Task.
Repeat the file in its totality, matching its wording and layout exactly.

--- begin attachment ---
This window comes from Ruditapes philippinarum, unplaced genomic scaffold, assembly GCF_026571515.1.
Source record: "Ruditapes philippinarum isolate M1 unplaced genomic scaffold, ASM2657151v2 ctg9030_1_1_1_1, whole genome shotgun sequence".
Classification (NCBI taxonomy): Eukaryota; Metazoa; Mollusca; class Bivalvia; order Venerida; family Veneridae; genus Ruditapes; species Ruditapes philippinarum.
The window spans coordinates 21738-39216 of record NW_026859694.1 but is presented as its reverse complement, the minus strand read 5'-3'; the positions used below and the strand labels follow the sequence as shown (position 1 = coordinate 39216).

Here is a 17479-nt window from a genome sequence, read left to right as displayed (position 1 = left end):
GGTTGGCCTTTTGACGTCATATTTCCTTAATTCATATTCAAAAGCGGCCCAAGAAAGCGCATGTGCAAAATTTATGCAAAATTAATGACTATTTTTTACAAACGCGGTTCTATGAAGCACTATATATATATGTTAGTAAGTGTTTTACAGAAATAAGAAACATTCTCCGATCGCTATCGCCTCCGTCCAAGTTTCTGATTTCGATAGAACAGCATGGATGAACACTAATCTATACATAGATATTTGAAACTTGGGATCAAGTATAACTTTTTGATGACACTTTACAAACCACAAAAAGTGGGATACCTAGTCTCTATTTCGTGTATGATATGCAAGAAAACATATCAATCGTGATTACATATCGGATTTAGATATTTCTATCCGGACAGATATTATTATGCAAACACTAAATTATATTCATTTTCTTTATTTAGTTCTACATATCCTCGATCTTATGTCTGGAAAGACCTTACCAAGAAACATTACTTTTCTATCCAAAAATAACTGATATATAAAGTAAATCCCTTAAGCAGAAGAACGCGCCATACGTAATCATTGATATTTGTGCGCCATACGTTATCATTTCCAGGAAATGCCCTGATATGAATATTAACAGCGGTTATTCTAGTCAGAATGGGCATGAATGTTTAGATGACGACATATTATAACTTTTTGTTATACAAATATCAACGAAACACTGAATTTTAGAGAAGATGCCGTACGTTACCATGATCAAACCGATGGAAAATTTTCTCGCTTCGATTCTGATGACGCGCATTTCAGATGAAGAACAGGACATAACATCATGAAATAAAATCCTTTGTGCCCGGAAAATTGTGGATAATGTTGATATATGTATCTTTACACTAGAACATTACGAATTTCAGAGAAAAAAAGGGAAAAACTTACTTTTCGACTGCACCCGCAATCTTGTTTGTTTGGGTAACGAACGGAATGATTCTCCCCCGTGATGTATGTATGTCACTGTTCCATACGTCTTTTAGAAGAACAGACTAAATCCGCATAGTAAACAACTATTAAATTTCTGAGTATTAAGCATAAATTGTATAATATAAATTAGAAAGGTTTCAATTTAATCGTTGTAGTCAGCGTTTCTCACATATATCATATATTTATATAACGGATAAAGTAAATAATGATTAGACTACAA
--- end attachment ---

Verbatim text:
This window comes from Ruditapes philippinarum, unplaced genomic scaffold, assembly GCF_026571515.1.
Source record: "Ruditapes philippinarum isolate M1 unplaced genomic scaffold, ASM2657151v2 ctg9030_1_1_1_1, whole genome shotgun sequence".
Classification (NCBI taxonomy): Eukaryota; Metazoa; Mollusca; class Bivalvia; order Venerida; family Veneridae; genus Ruditapes; species Ruditapes philippinarum.
The window spans coordinates 21738-39216 of record NW_026859694.1 but is presented as its reverse complement, the minus strand read 5'-3'; the positions used below and the strand labels follow the sequence as shown (position 1 = coordinate 39216).

Here is a 17479-nt window from a genome sequence, read left to right as displayed (position 1 = left end):
GGTTGGCCTTTTGACGTCATATTTCCTTAATTCATATTCAAAAGCGGCCCAAGAAAGCGCATGTGCAAAATTTATGCAAAATTAATGACTATTTTTTACAAACGCGGTTCTATGAAGCACTATATATATATGTTAGTAAGTGTTTTACAGAAATAAGAAACATTCTCCGATCGCTATCGCCTCCGTCCAAGTTTCTGATTTCGATAGAACAGCATGGATGAACACTAATCTATACATAGATATTTGAAACTTGGGATCAAGTATAACTTTTTGATGACACTTTACAAACCACAAAAAGTGGGATACCTAGTCTCTATTTCGTGTATGATATGCAAGAAAACATATCAATCGTGATTACATATCGGATTTAGATATTTCTATCCGGACAGATATTATTATGCAAACACTAAATTATATTCATTTTCTTTATTTAGTTCTACATATCCTCGATCTTATGTCTGGAAAGACCTTACCAAGAAACATTACTTTTCTATCCAAAAATAACTGATATATAAAGTAAATCCCTTAAGCAGAAGAACGCGCCATACGTAATCATTGATATTTGTGCGCCATACGTTATCATTTCCAGGAAATGCCCTGATATGAATATTAACAGCGGTTATTCTAGTCAGAATGGGCATGAATGTTTAGATGACGACATATTATAACTTTTTGTTATACAAATATCAACGAAACACTGAATTTTAGAGAAGATGCCGTACGTTACCATGATCAAACCGATGGAAAATTTTCTCGCTTCGATTCTGATGACGCGCATTTCAGATGAAGAACAGGACATAACATCATGAAATAAAATCCTTTGTGCCCGGAAAATTGTGGATAATGTTGATATATGTATCTTTACACTAGAACATTACGAATTTCAGAGAAAAAAAGGGAAAAACTTACTTTTCGACTGCACCCGCAATCTTGTTTGTTTGGGTAACGAACGGAATGATTCTCCCCCGTGATGTATGTATGTCACTGTTCCATACGTCTTTTAGAAGAACAGACTAAATCCGCATAGTAAACAACTATTAAATTTCTGAGTATTAAGCATAAATTGTATAATATAAATTAGAAAGGTTTCAATTTAATCGTTGTAGTCAGCGTTTCTCACATATATCATATATTTATATAACGGATAAAGTAAATAATGATTAGACTACAA